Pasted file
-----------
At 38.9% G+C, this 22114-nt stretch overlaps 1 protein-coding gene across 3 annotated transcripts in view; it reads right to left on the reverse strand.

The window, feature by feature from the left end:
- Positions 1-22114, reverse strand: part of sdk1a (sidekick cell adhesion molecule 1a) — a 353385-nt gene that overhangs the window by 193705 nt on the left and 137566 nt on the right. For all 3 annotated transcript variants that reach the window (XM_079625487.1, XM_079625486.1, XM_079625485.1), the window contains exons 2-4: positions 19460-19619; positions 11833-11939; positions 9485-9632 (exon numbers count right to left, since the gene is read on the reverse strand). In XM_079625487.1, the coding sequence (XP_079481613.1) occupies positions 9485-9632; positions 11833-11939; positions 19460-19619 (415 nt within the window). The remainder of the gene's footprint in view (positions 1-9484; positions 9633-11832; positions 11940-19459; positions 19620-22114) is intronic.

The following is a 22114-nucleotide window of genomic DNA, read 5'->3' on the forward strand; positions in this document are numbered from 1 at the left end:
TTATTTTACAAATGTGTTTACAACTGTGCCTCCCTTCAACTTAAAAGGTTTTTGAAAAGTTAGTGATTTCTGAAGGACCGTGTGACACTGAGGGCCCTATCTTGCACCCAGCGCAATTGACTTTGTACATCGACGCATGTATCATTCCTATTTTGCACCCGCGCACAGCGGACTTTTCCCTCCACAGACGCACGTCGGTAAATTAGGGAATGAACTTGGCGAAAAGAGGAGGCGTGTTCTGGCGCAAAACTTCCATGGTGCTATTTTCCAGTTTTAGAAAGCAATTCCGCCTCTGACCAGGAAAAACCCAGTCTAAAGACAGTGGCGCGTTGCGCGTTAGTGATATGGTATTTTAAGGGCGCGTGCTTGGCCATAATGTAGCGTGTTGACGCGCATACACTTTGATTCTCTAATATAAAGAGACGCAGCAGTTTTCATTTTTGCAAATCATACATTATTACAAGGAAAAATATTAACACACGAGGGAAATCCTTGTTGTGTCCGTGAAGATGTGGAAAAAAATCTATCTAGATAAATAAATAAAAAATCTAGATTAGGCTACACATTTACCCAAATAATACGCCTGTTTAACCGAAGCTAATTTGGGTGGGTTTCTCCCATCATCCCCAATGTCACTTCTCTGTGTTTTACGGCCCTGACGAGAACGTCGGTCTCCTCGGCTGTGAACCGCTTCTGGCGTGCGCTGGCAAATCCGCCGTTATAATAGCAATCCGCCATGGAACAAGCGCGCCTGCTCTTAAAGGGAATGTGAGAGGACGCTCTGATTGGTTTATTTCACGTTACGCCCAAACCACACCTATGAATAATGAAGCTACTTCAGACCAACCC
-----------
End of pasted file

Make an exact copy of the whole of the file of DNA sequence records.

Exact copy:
At 38.9% G+C, this 22114-nt stretch overlaps 1 protein-coding gene across 3 annotated transcripts in view; it reads right to left on the reverse strand.

The window, feature by feature from the left end:
- Positions 1-22114, reverse strand: part of sdk1a (sidekick cell adhesion molecule 1a) — a 353385-nt gene that overhangs the window by 193705 nt on the left and 137566 nt on the right. For all 3 annotated transcript variants that reach the window (XM_079625487.1, XM_079625486.1, XM_079625485.1), the window contains exons 2-4: positions 19460-19619; positions 11833-11939; positions 9485-9632 (exon numbers count right to left, since the gene is read on the reverse strand). In XM_079625487.1, the coding sequence (XP_079481613.1) occupies positions 9485-9632; positions 11833-11939; positions 19460-19619 (415 nt within the window). The remainder of the gene's footprint in view (positions 1-9484; positions 9633-11832; positions 11940-19459; positions 19620-22114) is intronic.

The following is a 22114-nucleotide window of genomic DNA, read 5'->3' on the forward strand; positions in this document are numbered from 1 at the left end:
TTATTTTACAAATGTGTTTACAACTGTGCCTCCCTTCAACTTAAAAGGTTTTTGAAAAGTTAGTGATTTCTGAAGGACCGTGTGACACTGAGGGCCCTATCTTGCACCCAGCGCAATTGACTTTGTACATCGACGCATGTATCATTCCTATTTTGCACCCGCGCACAGCGGACTTTTCCCTCCACAGACGCACGTCGGTAAATTAGGGAATGAACTTGGCGAAAAGAGGAGGCGTGTTCTGGCGCAAAACTTCCATGGTGCTATTTTCCAGTTTTAGAAAGCAATTCCGCCTCTGACCAGGAAAAACCCAGTCTAAAGACAGTGGCGCGTTGCGCGTTAGTGATATGGTATTTTAAGGGCGCGTGCTTGGCCATAATGTAGCGTGTTGACGCGCATACACTTTGATTCTCTAATATAAAGAGACGCAGCAGTTTTCATTTTTGCAAATCATACATTATTACAAGGAAAAATATTAACACACGAGGGAAATCCTTGTTGTGTCCGTGAAGATGTGGAAAAAAATCTATCTAGATAAATAAATAAAAAATCTAGATTAGGCTACACATTTACCCAAATAATACGCCTGTTTAACCGAAGCTAATTTGGGTGGGTTTCTCCCATCATCCCCAATGTCACTTCTCTGTGTTTTACGGCCCTGACGAGAACGTCGGTCTCCTCGGCTGTGAACCGCTTCTGGCGTGCGCTGGCAAATCCGCCGTTATAATAGCAATCCGCCATGGAACAAGCGCGCCTGCTCTTAAAGGGAATGTGAGAGGACGCTCTGATTGGTTTATTTCACGTTACGCCCAAACCACACCTATGAATAATGAAGCTACTTCAGACCAACCC